The Beijing News, while reporting the story of microblog monitors, has admitted that it is impossible for the government to delete all “undesirable” postings.

The more postings deleted, the more they appear, it says.

China seldom reveals details about how it monitors and controls the internet. The government even does not acknowledge that it blocks web sites.

But the report does offer a rare glimpse into this opaque world.

They are “strictly to gather and analyse public opinions on microblog sites and compile reports for decision-makers”, it said. It also added details about how some of these monitors work.

Tang Xiaotao has been working as a monitor for less than six months, the report says, without revealing where he works.

“He sits in front of a PC every day, and opening up an application, he types in key words which are specified by clients.

“He then monitors negative opinions related to the clients, and gathers (them) and compile reports and send them to the clients,” it says.

The reports says the software used in the office is even more advanced and supported by thousands of servers. It also monitors websites outside China.

China rarely reveals any details concerning the scale and sophistication of its internet police force.

It is believed that the two million internet monitors are part of a huge army which the government relies on to control the internet.

The government is also to organise training classes for them for the first time from 14 to 18 October, the paper says.

via BBC News – China employs two million microblog monitors state media say.

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Social media not a game changer in 2014 elections

Reuters: “Political parties in India are relying more on social media ahead of the 2014 election as a way of increasing voter support, even though politicians in general do not expect such efforts to significantly influence election results.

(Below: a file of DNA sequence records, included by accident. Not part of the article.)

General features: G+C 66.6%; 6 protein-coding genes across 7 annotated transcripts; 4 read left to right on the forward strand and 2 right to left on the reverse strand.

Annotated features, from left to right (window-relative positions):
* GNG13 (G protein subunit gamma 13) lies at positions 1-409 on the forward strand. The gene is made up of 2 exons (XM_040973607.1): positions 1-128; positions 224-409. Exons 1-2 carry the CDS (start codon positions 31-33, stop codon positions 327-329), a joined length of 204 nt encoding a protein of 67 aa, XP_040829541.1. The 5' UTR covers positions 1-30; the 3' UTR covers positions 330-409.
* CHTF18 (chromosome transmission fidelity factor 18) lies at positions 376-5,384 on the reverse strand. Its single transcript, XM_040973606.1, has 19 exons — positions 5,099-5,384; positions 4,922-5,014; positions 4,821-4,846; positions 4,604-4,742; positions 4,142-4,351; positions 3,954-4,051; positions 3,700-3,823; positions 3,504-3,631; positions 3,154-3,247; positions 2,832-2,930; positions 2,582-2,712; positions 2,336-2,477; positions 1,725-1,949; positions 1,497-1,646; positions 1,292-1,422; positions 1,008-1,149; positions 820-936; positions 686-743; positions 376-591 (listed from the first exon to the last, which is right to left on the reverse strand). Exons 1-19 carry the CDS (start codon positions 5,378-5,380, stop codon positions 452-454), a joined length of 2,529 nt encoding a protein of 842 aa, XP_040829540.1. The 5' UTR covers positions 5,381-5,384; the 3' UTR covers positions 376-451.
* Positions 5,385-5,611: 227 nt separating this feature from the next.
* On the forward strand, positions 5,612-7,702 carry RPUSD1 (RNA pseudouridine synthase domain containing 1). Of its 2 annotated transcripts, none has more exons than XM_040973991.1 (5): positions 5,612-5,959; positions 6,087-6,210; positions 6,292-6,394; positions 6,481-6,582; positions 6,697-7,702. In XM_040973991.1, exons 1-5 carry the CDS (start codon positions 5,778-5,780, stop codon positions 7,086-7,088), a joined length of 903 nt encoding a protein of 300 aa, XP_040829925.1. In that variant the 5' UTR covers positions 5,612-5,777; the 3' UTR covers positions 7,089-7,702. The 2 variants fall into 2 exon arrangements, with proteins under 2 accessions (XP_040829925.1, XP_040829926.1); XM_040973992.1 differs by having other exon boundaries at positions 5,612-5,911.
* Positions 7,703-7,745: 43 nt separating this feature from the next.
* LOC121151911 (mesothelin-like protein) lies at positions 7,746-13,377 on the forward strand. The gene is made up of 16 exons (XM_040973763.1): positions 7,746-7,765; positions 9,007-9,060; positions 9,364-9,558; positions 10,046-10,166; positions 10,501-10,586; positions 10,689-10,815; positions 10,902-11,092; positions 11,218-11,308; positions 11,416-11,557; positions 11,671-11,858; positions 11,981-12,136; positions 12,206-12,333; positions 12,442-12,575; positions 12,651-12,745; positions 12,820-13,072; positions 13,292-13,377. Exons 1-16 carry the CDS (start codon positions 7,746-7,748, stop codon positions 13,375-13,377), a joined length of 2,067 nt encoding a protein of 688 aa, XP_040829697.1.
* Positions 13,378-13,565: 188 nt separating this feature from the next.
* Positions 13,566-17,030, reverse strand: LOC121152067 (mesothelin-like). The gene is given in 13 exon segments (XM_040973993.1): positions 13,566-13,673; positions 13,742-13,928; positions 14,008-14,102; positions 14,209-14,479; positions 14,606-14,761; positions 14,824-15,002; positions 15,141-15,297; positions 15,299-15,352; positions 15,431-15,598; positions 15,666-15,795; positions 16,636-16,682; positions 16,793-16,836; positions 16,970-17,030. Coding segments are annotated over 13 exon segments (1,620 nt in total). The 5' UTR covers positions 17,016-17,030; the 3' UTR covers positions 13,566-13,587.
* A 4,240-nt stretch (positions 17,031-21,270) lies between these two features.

Parties are trying to ride the digital wave by conducting workshops to teach leaders and foot soldiers how to improve engagement on websites such as Facebook and Twitter.

The country of 1.2 billion people had around 165 million Internet users as of March, the third-largest in the world, according to data from India’s telecommunications regulator. But the number of social media users is likely to grow to about 80 million by mid-2014, a report released in February said.

For the Bharatiya Janata Party, India’s main opposition party, social media is helping as an “accelerator” in conveying their messages to the public.

“I don’t call it a game changer, but an accelerator in this election … it’s definitely setting a narrative, it is influencing a lot of people,” Arvind Gupta, head of the BJP’s IT division, said in an interview.

via India Insight.


China’s Bloggers Rally Around Bo Xilai

BusinessWeek: “Official China has been touting it as a breakthrough for government transparency. But has the decision to live blog the five-day trial of Bo Xilai, which closed Monday, backfired? That’s a relevant question as a flood of support for the charismatic former high-flying princeling has erupted on China’s Internet.

Former Chinese politician Bo Xilai speaks in a court room at Jinan Intermediate People's Court in Jinan, eastern China's Shandong province, on Aug. 25

China posted portions of the five days of court proceedings in Jinan, Shandong Province, on Sina Weibo (SINA), China’s largest microblogging site. Chinese checking out the trial online got to see an unusually spirited defense put up by the 64-year-old Bo, the former head of China’s southwestern megalopolis Chongqing who almost made it into the top echelons of the Chinese leadership.

The decision to show the trial online demonstrates an admirable new candor, according to state-run media. “The public hearing and the Weibo broadcasts reflect the transparency and openness of the country’s rule of law,” said a commentary on the website of China’s official party mouthpiece, the People’s Daily, on Aug. 22.